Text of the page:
Another Minor Threat song with a lasting influence on the punk scene was “Straight Edge,” which has the distinction of spawning an entire social movement from just one song. Straight edgers were a fixture of the hardcore scene in the ’80s and ’90s, and represented something very different from the punks of the 1970s.

From Punk to Hardcore

If punk was ultimately a nihilistic reaction to the decadence of the 1970s, then its transformation into hardcore punk in the ’80s was a step towards positivity, towards creating a scene with healthier values, rather than merely wallowing in self-destruction as so many of the original punks were wont to do. Straight Edge, for example, rejected punk’s ethos of alcoholism and drug abuse in favor of an ethic of sobriety, self-care, and moral uprightness (even if that was sometimes confused with moral uptightness and all-around priggish behavior, as anyone ever accosted by a straight-edger for drinking a beer or smoking a cigarette can attest). Considering the huge problem of drug abuse and addiction among poor white youth today, the fundamental message of Straight Edge is as relevant as ever.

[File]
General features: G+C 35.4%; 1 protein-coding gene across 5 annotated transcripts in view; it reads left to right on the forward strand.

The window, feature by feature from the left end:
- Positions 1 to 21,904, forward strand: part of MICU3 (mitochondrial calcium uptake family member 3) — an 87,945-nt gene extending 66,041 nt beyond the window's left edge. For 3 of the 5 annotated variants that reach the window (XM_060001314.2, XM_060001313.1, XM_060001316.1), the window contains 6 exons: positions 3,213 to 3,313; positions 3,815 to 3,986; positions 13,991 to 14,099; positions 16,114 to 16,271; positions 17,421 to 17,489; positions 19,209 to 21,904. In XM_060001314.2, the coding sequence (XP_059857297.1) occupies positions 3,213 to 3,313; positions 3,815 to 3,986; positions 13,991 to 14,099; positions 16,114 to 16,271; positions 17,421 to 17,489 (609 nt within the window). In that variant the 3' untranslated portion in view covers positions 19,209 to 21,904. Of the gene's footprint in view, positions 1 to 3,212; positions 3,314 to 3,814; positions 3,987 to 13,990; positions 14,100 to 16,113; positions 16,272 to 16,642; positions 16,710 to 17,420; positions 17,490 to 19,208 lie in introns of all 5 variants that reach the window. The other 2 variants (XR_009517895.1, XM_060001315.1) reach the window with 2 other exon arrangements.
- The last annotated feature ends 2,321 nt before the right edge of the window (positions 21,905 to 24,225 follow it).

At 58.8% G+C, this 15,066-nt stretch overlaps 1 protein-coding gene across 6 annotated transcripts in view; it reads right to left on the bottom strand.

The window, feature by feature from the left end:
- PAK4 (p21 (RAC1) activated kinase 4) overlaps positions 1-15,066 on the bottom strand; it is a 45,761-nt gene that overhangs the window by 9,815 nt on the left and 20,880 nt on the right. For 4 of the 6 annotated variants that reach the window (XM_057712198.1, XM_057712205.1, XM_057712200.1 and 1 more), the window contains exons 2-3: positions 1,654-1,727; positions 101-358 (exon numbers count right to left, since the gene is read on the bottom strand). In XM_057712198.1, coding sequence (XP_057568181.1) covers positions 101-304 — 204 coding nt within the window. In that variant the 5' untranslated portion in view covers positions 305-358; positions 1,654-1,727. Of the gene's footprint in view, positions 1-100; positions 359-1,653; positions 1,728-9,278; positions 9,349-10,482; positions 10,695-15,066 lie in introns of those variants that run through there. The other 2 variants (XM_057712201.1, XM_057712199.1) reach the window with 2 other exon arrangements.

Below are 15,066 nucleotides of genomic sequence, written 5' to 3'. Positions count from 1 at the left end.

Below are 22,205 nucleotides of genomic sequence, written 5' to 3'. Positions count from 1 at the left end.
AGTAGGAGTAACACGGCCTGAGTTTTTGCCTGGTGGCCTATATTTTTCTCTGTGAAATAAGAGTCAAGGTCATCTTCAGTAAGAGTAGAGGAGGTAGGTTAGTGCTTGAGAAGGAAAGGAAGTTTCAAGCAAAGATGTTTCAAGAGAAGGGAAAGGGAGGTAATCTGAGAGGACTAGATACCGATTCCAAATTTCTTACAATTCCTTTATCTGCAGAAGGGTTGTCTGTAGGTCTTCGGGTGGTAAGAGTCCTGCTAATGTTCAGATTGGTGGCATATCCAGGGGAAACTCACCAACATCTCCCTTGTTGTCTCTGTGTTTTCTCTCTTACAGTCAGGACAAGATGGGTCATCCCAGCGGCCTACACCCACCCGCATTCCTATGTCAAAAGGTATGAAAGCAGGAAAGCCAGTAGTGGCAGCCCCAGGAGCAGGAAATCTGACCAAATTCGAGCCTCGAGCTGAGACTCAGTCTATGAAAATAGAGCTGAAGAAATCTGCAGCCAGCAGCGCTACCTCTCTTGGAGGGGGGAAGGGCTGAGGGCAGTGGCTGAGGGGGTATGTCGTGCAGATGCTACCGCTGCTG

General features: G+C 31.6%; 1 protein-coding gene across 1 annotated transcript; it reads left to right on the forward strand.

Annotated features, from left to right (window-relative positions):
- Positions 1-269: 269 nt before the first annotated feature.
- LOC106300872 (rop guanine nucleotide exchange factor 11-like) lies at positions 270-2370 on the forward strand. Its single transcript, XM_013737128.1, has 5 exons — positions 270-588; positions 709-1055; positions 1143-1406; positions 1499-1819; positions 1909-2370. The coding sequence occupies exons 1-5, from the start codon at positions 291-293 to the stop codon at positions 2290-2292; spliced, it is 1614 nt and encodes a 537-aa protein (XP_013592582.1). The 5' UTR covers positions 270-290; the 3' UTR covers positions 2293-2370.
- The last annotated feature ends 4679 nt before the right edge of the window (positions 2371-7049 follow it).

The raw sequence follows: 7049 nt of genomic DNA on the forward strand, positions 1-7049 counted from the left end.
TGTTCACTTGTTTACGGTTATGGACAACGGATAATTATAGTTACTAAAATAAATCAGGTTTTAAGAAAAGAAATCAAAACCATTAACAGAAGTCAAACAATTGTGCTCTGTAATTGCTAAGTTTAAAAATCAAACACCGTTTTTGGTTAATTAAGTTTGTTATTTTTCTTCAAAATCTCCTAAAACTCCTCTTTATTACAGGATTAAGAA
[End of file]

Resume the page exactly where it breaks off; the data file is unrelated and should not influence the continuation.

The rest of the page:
Furthermore, many hardcore bands’ lyrics often contained messages of encouragement and hope, of keeping it together in the face of adversity, of standing strong and proud, of not giving in to the decadence and decay all around, but rather building something positive. The audience for these words was mostly poor white kids, utterly lacking in any kind of wise guidance from their family or environment. Whatever its faults (including lack of musical ability, aversion to melody and beauty, and a general tendency to YELL! instead of sing) hardcore was an attempt by a neglected generation – the children of the baby boomers – to create some sort of structure amidst the chaos, to salvage something positive amidst the ruins of the sixties.